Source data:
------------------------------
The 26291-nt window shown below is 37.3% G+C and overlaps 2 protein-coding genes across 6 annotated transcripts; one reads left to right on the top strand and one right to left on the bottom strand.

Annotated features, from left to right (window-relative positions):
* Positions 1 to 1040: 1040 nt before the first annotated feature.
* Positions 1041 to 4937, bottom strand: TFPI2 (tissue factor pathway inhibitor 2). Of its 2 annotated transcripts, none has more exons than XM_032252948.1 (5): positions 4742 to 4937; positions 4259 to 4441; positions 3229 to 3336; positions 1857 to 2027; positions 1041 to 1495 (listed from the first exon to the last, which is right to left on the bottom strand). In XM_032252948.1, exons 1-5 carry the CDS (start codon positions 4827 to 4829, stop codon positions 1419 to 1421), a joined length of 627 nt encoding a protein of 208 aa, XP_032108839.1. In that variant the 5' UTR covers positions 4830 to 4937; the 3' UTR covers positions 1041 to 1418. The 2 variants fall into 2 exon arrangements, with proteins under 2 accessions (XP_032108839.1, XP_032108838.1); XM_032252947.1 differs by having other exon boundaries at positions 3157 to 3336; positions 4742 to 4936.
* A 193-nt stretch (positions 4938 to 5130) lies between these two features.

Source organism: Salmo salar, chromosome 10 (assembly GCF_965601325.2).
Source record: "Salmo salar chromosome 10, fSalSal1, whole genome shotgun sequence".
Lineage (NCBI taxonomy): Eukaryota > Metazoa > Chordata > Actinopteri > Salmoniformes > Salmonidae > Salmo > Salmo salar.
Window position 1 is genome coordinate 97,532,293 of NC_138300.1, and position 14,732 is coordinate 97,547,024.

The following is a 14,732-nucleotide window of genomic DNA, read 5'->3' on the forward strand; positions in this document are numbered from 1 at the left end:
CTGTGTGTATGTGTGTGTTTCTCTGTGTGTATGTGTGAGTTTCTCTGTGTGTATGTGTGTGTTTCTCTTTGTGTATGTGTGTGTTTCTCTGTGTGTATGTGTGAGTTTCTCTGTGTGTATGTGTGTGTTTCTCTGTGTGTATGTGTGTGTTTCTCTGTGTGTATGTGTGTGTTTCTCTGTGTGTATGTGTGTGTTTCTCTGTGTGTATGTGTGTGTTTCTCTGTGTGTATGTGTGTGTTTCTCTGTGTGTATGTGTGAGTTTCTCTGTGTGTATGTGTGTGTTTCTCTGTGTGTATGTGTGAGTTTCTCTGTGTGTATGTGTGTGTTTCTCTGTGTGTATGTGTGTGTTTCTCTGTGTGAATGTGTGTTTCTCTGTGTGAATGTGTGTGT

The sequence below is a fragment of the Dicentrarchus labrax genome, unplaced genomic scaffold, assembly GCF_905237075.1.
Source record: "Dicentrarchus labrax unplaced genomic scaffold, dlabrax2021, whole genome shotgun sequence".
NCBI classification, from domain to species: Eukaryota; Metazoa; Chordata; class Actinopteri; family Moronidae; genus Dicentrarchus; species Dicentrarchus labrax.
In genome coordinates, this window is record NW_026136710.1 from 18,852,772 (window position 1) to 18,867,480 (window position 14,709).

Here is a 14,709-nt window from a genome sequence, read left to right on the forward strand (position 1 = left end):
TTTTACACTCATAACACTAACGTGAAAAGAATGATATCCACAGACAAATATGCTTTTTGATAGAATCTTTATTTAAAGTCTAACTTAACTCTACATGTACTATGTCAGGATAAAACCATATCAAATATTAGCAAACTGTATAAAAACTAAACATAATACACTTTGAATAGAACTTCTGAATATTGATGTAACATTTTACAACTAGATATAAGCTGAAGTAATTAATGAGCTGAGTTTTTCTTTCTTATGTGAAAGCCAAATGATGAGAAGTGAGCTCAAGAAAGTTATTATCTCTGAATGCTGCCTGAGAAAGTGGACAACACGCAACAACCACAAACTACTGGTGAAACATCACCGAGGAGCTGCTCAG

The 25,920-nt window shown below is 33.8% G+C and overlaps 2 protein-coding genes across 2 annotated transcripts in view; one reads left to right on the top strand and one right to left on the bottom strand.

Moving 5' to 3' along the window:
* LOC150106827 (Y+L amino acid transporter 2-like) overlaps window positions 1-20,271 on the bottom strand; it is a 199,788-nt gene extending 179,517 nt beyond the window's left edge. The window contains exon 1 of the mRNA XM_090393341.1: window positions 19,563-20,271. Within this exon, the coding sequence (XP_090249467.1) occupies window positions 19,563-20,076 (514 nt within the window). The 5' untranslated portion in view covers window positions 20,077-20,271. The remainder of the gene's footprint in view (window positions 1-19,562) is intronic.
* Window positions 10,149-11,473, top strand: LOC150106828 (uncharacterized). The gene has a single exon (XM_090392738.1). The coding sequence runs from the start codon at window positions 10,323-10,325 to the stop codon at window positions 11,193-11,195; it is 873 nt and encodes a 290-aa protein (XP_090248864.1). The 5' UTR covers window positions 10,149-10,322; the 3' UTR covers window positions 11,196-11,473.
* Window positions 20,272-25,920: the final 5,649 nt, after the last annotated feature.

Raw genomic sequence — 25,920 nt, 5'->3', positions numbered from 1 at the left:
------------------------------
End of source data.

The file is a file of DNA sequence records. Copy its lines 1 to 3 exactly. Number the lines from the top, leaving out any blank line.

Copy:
The 26291-nt window shown below is 37.3% G+C and overlaps 2 protein-coding genes across 6 annotated transcripts; one reads left to right on the top strand and one right to left on the bottom strand.

Annotated features, from left to right (window-relative positions):
* Positions 1 to 1040: 1040 nt before the first annotated feature.